You can always try bumping up the ISO a notch (or wider aperture if available) so you can keep the shutter speed up if longer lenses and distances may not be a convenient option. Just remember that a wider aperture for the same subject distance and focal length yields a shallower Depth of Field:

A quick check using a DOF calculator for the 5D series shows that at 200mm and a subject distance of 300 feet, f/4, the depth of field (focus) is 177.5 feet...which isn't even enough to cover the wingspan of most widebodies. All else being equal, shooting at f/2.8 yields a DOF of only 119.3 feet...And this doesn't even take into account that the near-focus point tends to be about a third closer to the center of focus than the far-focus point, so your close winglet will really be struggling to stay in focus.

In comparison, at 400 feet distance, you're looking at 337.1 feet DOF at f/4, and 218.8 feet DOF at f/2.8, which is still either clipping the wingspan or cutting it close to maintaining span-wise focus under those conditions.

Most likely, depending on how far away you're shooting, you'll need a combination of 1) higher ISO to raise the shutter speed to prevent wingtip blurriness, which is sufficiently high enough to also take into account the change in: 2) higher aperture to maintain sufficient Depth of Field so the winglets stay in focus.



"About the only way to look at it, just a pity you are not POTUS KFLLCFII, seems as if we would all be better off."
User currently offlinedvincent From United States of America, joined Jan 2007, 1744 posts, RR: 10
Reply 5, posted (1 year 7 months 3 weeks 3 days 21 hours ago) and read 2885 times:
Support Airliners.net - become a First Class Member!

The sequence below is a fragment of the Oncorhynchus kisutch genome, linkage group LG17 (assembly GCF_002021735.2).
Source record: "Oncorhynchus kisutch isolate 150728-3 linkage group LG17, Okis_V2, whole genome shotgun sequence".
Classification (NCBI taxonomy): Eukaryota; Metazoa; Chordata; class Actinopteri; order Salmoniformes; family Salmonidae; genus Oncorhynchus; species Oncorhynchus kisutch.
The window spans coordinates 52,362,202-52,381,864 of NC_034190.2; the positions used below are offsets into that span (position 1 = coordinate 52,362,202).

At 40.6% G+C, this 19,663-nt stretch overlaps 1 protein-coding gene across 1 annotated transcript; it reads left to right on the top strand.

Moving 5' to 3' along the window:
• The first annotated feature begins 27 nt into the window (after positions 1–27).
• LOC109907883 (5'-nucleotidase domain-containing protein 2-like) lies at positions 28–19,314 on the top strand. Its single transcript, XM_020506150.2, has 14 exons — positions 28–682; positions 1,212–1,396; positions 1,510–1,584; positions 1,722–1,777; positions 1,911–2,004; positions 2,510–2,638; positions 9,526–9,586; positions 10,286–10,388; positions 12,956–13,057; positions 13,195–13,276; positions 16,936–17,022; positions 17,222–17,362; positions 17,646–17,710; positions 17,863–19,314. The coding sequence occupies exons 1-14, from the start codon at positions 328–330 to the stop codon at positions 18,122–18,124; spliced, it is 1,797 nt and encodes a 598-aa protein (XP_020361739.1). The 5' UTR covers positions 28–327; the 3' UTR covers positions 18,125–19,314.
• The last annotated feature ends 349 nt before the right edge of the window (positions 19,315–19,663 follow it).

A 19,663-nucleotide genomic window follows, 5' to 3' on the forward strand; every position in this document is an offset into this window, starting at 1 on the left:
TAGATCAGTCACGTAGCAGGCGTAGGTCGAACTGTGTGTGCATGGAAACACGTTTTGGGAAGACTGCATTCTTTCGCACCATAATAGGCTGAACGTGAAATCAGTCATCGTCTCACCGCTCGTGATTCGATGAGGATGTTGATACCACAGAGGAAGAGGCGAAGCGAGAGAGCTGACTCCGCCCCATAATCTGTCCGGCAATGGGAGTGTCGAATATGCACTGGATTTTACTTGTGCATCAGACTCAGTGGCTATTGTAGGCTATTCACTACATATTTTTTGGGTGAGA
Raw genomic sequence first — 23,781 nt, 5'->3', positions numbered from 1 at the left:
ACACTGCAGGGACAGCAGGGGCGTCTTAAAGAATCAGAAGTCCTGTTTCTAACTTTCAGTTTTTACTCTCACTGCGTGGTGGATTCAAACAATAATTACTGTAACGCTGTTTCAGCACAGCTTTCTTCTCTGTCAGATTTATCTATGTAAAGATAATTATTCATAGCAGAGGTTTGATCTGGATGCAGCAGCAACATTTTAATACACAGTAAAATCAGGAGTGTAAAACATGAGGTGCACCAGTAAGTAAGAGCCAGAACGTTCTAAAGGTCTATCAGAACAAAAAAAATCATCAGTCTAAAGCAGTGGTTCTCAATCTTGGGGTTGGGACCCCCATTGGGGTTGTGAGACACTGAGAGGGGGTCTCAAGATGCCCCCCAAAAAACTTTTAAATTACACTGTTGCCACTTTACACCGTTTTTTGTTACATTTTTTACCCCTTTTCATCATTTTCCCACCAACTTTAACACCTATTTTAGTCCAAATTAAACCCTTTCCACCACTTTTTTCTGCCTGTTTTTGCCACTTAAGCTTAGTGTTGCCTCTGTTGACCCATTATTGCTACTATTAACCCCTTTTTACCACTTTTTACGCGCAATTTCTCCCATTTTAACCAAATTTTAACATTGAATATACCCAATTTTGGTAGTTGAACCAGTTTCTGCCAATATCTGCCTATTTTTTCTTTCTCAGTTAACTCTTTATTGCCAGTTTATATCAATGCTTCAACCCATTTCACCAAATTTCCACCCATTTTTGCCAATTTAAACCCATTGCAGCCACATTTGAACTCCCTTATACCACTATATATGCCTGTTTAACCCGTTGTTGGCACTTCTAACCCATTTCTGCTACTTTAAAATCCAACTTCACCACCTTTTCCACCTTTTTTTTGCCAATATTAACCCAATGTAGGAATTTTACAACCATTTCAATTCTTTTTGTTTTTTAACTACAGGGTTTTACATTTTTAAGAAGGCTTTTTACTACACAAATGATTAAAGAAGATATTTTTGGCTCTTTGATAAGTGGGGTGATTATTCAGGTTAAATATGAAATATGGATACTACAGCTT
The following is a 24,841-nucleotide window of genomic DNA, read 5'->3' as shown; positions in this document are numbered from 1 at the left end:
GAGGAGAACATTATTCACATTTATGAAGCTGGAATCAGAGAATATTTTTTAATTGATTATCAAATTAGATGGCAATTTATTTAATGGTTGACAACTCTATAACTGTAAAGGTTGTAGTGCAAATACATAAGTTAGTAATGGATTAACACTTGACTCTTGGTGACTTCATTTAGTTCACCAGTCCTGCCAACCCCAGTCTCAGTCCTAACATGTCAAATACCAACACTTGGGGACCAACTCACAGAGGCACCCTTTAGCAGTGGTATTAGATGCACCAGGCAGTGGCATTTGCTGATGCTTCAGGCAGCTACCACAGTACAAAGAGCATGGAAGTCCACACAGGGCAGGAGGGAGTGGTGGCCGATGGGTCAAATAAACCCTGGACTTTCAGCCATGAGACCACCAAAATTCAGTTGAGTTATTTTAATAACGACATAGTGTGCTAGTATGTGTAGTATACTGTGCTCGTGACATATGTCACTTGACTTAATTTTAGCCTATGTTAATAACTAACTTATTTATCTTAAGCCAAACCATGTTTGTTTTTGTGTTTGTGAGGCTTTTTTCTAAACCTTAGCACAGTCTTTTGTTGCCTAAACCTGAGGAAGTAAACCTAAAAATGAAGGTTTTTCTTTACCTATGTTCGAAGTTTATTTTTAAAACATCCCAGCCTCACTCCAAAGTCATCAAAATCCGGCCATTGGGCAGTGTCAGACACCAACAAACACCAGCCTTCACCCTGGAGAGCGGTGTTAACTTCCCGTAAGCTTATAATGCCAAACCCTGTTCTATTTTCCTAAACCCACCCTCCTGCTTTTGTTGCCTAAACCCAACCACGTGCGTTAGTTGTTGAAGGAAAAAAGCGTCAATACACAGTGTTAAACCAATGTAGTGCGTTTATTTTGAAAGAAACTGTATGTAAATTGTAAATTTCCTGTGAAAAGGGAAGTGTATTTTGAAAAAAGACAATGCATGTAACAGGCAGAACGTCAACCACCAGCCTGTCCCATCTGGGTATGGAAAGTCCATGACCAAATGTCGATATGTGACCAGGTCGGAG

Quoting je89_w (Reply 3):
You could overcome this by placing yourself on a vehicle/moving platform next to the runway and match the same speed as the aircraft. Now whether the airport/security/police/logistics allows this is an entirely different story.  

Ah, but that's not panning, that's trucking.  



From the Mind of Minolta
User currently offlinedazbo5 From United Kingdom, joined Mar 2005, 2913 posts, RR: 2
Reply 6, posted (1 year 7 months 3 weeks 3 days 21 hours ago) and read 2883 times:

Quoting je89_w (Reply 3):
You could overcome this by placing yourself on a vehicle/moving platform next to the runway and match the same speed as the aircraft. Now whether the airport/security/police/logistics allows this is an entirely different story.

I know that comment was made in jest, but it sort of sums up what I feel about some of the screening on this site at the moment, unrealistic.

Darren



Equipment: 2x Canon EOS 50D; Sigma 10-20 EX DC HSM, 50-500 EX APO DG, Canon 24-105 f/4 L, Speedlite 430EX
User currently offlinevikkyvik From United States of America, joined Jul 2003, 10031 posts, RR: 26
Reply 7, posted (1 year 7 months 3 weeks 3 days 20 hours ago) and read 2874 times:
Support Airliners.net - become a First Class Member!

Quoting je89_w (Reply 3):
Now whether the airport/security/police/logistics allows this is an entirely different story.

Of course, there is also the issue of getting my car up to 150mph.

Obviously, it's time to upgrade equipment.  

Also, I realized that this:

Quoting vikkyvik (Reply 2):
This is dependent on horizontal position as well as distance from you.

...is redundant. The horizontal position in your viewfinder changes because the distance is changing. If all parts of the airplane stayed a constant distance from you (so, it's flying in a circle around you), then you don't have to worry about this kind of blur.



"Two and a Half Men" was filmed in front of a live ostrich.
User currently offlinesovietjet From Bulgaria, joined Mar 2003, 2609 posts, RR: 16
Reply 8, posted (1 year 7 months 3 weeks 3 days 18 hours ago) and read 2856 times: